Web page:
Table Scraps 1

Table Scraps – Autonomy (Zen Ten)

When you hear the phrase, Table Scraps, you may well think of edible leftovers, an assortment of lukewarm, ersatz foodstuffs, the sort of scrapings for which the family Labrador would delight to angle. The phrase might equally make you think of bickering with siblings, either over important philosophical matters, or possibly over entitlement to the aforementioned leftovers, whilst gathered for Sunday dinner. The album, Autonomy, is more the latter – a bolshy half-hour of scrappy wrangling and psych-soaked agitation.

It’s Goth-gilded garage, with strains of scruffy glam and the more sartorially-elegant (American) end of punk. You’ll hear shades of The Cramps, albeit less innuendo-ridden. It’s no surprise that the album artwork has an Elvira pinball machine in the corner of a greasy spoon. The Gothic undertones are further reinforced by the track ‘Frankenstein’, which evokes the presence of Mary Shelley’s eponymous genre-bending scientist, who stitched together an outsized being out of human parts. The song advocates that, “What I do is for the good of the people.” On balance of this album, it’s hard not to link that altruism with Table Scraps.

Whilst consisting of a heady mix of sounds from previous eras, this Birmingham three-piece construct their own prodigious presence without any immediate nod to one particular influence. They begin the album by sounding like first-album Arctic Monkeys, with vocal stylings from 1964’s ‘Baby, Please Don’t Go’ by Them. After only a few bars, we hear their first lyrical challenge, “Are you sick of me?” They’re testing us, but passing each test.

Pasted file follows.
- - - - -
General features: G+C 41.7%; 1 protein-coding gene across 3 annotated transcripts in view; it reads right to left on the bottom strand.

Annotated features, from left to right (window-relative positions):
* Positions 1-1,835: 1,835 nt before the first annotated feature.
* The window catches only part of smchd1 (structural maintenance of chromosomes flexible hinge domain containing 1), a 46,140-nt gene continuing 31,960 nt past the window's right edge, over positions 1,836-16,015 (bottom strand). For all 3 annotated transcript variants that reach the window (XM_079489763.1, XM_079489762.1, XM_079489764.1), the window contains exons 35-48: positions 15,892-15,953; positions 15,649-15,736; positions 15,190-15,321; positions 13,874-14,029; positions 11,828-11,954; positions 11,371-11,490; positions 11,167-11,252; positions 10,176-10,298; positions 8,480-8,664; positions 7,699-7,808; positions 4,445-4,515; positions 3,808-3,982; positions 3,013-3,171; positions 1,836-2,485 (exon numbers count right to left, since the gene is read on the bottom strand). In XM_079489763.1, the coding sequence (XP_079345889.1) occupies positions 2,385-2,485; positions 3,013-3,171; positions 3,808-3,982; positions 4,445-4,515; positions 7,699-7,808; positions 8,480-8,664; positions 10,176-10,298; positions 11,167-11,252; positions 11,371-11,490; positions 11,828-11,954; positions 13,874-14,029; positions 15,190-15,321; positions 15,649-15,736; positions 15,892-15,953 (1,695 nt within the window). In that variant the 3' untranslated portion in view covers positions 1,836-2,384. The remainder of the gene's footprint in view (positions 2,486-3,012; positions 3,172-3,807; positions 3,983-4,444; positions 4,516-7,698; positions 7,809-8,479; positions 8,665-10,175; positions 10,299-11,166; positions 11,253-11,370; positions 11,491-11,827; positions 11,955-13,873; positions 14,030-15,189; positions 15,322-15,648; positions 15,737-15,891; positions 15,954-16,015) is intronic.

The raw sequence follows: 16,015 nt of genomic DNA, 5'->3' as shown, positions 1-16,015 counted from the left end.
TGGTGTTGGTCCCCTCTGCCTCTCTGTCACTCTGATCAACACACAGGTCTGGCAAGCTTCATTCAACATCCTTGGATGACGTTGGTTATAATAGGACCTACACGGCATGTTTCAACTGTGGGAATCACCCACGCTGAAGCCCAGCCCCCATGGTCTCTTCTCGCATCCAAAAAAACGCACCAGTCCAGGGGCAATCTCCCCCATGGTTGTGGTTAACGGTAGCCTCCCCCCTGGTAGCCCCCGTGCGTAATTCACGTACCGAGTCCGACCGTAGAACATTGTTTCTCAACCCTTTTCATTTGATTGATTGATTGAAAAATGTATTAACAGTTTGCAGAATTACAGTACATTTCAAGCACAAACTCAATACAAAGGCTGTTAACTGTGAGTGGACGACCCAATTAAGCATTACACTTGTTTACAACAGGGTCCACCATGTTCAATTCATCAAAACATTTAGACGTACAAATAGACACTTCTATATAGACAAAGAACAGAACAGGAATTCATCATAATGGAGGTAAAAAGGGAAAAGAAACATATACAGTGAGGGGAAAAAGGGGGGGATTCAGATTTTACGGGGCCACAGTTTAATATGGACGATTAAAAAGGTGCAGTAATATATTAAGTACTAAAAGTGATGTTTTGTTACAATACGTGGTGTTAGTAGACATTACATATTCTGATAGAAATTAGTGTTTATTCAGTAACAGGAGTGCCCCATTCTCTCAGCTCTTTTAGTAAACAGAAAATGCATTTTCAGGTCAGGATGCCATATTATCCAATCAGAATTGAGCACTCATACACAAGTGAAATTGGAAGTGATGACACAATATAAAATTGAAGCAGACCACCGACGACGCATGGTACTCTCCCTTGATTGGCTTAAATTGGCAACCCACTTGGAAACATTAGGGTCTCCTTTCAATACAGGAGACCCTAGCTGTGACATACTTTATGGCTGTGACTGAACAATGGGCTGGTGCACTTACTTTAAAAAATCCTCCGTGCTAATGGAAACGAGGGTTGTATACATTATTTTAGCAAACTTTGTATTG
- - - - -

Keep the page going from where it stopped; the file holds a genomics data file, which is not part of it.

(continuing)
We quickly hear more of the same millennial self-doubt, with ‘I’m A Failure’ lamenting, “I hate everything I do… And it’s all because of you.” ‘Treat Me Like Shit’ is not an invitation, but an observation of someone else’s inauspicious conduct, and ‘Lyin’ Thru Yer Teeth’ takes Slade’s approach to phonetic spelling and further indicates Table Scraps’ aversion to toxic relationships.

There’s some swagger to the album, too. ‘Always Right’ has the double-edged quality of being strident and indomitable, with “No matter what you say / It’s going to go my way” and “I have autonomy / You’re going to follow me.” It’s as much your forthright mate who refreshingly doesn’t take any gip, as it is your feisty colleague who could start a fight with himself in a phone box.

Forgoing a big-label deal and staying DIY is either wilfully doing things the hard way, or staying true to yourself. Either way, it gives you autonomy, the album’s title. It could render you as out of place as an astronaut in a greasy spoon (as on the album cover), or it could place you in a position where you can fashion whatever elements of the past you damn well choose and meld them into the present.

IDLES’ Joe Talbot recently asserted that if you hadn’t caught onto Table Scraps, then you were a “fuckin’ idiot”. It’s quite an accomplishment to make it onto IDLES’ shitlist. You must have done something profound to qualify, although deep-seated idiocy does seem to be a widespread 21st Century malaise. If Table Scraps have the IDLES seal of approval, then they must have something going for them.

Autonomy is out on 23rd February through Zen Ten.

God is in the TV is an online music and culture fanzine founded in Cardiff by the editor Bill Cummings in 2003. GIITTV Bill has developed the site with the aid of a team of sub-editors and writers from across Britain, covering a wide range of music from unsigned and independent artists to major releases.